They say real girls wear pearls
and polka dot skirts.
They speak in whispers
and seldom make noise.
They walk softly, on tippy toes
Softly, too, in just the right heels
appropriately lady-like and not too high
Their laughter is a bluebird’s trill
subdued, then turned to silence
yet they ache for rhythm, for fire, now hidden
The way he turns down the music.
That, too, is understood
as the abiding truth, an age-old language
of smiles, serene in their deceit.
A fledgling swan readies her wings
seeking her own truth–a captive no more,
her dreams evolve. She feels
the coolness of the wind,
breathes in the distant smoke
of oil dripping on wood
and she imagines
somebody else’s meal,
a loving home, the laughter of the kids
that’s full of joy, cathartic, unabashed,
and there she is–a girl,
wild-haired, barefoot, wide-eyed,
standing in dirt, toeing a dandelion so it bends
away from her intended path.
She feels it then, the ache for could have been
had she been strong;
Or stronger than his touch,
the shelter of his arms, his scent (Drakkar)
and that first taste (of mint and coffee),
her hands electric, him so alive
with barely a graze across soft cotton,
and then the sequence of events
that led to this: a lonely journey home
to help her heal her wounds, the old ones
and the new, the self-inflicted,
yet there is hope, as fragile as the wings
of butterflies they’d torn as kids
in play, thinking of them as lizard tails.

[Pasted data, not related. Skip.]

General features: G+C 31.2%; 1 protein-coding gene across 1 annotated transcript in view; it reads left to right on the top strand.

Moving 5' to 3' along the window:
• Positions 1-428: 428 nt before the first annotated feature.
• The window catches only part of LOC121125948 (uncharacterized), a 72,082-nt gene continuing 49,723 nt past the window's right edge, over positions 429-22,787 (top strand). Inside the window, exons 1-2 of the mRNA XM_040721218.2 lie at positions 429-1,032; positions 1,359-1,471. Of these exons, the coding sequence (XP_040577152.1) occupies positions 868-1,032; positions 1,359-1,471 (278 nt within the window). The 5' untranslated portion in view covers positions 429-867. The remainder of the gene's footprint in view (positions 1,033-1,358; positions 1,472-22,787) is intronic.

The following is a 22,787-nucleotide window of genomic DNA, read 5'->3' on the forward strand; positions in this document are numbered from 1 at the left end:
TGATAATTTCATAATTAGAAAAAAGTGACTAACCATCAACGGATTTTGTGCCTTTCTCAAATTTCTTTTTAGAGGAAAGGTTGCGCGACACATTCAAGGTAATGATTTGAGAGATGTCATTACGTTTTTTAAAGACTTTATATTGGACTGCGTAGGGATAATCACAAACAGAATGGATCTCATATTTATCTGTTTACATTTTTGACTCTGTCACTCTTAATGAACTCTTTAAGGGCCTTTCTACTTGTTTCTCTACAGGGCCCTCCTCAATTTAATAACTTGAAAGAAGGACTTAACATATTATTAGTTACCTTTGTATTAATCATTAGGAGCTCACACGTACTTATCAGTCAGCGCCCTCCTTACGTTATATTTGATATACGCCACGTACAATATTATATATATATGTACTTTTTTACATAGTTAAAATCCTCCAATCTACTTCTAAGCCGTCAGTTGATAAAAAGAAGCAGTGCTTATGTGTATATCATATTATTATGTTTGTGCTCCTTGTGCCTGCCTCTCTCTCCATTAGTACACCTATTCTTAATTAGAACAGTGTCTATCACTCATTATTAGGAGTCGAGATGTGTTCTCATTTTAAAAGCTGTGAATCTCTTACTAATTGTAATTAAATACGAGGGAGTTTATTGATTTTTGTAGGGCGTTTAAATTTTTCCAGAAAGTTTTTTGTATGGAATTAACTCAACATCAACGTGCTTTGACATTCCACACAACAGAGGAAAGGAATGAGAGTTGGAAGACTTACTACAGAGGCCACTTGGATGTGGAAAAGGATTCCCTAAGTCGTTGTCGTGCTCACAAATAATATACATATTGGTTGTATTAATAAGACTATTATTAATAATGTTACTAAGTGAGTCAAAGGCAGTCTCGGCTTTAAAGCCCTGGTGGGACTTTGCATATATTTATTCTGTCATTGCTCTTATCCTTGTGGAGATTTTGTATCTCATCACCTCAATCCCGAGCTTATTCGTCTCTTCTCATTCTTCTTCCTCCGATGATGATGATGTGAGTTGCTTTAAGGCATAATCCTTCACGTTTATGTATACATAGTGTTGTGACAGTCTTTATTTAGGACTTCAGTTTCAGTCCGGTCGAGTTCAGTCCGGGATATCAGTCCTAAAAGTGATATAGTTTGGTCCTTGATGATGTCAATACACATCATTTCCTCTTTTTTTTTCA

"They will grow back," he’d said,
a stranger at the time, then step-dad,
later, still, a dad.
Years later still, she knew he’d lied
but he had given her that other gift,
the watchfulness of spirits that can sense
a stillness in the movement of the trees,
a stillness in herself….
The dusty window of the darkened train
presents a vision, stark as a goodbye,
an acid-eaten masterpiece of life
lived just out of reach of any who would listen;
any but her, yet she had failed
to break the hold of Mother’s
stinging words. Invisible she'd wished for then,
and so it was, until again a captive,
captivated not so much by skill
but by remembering that pause
that in-between her mother’s happy
and her mother's still. And silent.
“Real girls wear pearls,” her mother’s voice,
scratchy and old
and thirsty for her Gin
Her, thirsty for the dirt on bare feet,
and belly laughs and hugs that ask for nothing
in return, and for the one who should have been
the swan to guide her home.
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art and flair courtesy of @PegasusPhysics
Cover image via Unsplash, CC